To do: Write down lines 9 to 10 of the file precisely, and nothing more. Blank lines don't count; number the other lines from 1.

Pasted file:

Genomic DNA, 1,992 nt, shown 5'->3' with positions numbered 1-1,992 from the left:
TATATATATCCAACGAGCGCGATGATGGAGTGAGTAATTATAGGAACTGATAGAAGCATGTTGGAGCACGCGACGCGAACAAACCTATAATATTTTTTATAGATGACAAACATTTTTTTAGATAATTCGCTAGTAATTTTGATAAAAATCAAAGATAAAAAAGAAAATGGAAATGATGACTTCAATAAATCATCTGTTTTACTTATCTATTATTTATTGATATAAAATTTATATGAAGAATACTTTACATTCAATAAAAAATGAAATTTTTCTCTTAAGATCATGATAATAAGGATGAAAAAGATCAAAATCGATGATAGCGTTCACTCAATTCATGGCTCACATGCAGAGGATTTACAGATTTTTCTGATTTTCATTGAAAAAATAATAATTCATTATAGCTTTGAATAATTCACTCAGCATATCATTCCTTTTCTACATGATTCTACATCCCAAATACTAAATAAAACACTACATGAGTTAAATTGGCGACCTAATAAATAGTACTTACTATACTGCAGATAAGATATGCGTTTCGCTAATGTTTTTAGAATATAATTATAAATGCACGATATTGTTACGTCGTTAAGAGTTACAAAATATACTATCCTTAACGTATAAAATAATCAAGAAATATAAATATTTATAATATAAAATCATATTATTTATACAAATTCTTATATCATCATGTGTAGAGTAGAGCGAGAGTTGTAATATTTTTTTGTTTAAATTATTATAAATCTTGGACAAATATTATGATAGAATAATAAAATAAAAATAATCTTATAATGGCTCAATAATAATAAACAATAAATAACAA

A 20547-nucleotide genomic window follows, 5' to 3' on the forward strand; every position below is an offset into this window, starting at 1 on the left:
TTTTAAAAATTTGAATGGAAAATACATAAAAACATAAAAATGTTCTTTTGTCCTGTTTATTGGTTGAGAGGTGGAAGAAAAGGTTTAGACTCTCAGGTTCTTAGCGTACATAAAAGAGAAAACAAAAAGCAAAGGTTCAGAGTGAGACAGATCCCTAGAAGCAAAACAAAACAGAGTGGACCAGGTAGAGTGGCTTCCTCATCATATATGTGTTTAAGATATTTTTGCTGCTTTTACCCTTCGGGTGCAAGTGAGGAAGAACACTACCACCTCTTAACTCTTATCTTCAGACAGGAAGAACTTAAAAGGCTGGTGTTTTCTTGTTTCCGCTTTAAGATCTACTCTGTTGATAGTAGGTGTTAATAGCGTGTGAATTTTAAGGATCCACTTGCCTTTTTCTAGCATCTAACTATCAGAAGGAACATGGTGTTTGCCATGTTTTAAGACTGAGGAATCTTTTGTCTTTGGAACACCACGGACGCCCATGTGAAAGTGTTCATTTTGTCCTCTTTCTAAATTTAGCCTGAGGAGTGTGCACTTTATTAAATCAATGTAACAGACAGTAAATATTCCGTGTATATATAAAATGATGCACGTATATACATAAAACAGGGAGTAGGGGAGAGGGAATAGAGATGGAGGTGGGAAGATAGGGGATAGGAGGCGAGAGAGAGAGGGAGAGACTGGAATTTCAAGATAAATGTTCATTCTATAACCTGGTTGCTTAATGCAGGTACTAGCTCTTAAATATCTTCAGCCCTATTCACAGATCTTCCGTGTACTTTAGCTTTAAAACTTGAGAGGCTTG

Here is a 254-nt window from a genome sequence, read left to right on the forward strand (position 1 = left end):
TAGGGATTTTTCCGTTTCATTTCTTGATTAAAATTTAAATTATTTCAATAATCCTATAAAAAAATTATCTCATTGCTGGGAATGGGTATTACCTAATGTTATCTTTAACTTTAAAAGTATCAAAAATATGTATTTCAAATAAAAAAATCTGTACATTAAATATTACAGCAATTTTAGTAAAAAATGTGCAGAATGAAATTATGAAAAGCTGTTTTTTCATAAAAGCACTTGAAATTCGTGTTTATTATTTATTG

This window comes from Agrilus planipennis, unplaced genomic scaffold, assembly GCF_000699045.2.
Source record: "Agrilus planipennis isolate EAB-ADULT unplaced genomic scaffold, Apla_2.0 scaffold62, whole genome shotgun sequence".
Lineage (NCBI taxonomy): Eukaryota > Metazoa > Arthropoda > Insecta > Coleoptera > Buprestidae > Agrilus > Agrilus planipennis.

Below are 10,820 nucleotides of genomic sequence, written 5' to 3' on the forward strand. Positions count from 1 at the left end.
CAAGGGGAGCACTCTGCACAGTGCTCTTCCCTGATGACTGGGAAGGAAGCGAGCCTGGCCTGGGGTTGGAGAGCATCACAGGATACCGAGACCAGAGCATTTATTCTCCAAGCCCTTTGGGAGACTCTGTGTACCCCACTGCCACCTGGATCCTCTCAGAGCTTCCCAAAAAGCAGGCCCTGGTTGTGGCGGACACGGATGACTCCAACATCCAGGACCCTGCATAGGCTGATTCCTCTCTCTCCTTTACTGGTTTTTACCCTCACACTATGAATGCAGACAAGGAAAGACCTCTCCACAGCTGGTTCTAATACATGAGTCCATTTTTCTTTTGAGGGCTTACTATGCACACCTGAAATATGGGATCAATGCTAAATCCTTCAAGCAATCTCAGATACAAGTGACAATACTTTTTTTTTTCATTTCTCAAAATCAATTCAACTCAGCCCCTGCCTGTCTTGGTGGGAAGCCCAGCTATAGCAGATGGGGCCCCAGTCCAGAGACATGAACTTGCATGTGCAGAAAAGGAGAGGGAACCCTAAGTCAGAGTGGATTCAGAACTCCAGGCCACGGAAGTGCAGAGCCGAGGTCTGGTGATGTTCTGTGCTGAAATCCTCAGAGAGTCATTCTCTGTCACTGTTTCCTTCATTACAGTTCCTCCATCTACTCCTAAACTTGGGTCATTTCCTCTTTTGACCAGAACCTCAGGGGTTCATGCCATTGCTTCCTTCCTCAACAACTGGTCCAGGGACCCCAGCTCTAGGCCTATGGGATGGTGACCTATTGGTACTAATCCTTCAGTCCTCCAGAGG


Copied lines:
Lineage (NCBI taxonomy): Eukaryota > Metazoa > Arthropoda > Insecta > Coleoptera > Buprestidae > Agrilus > Agrilus planipennis.

Below are 10,820 nucleotides of genomic sequence, written 5' to 3' on the forward strand. Positions count from 1 at the left end.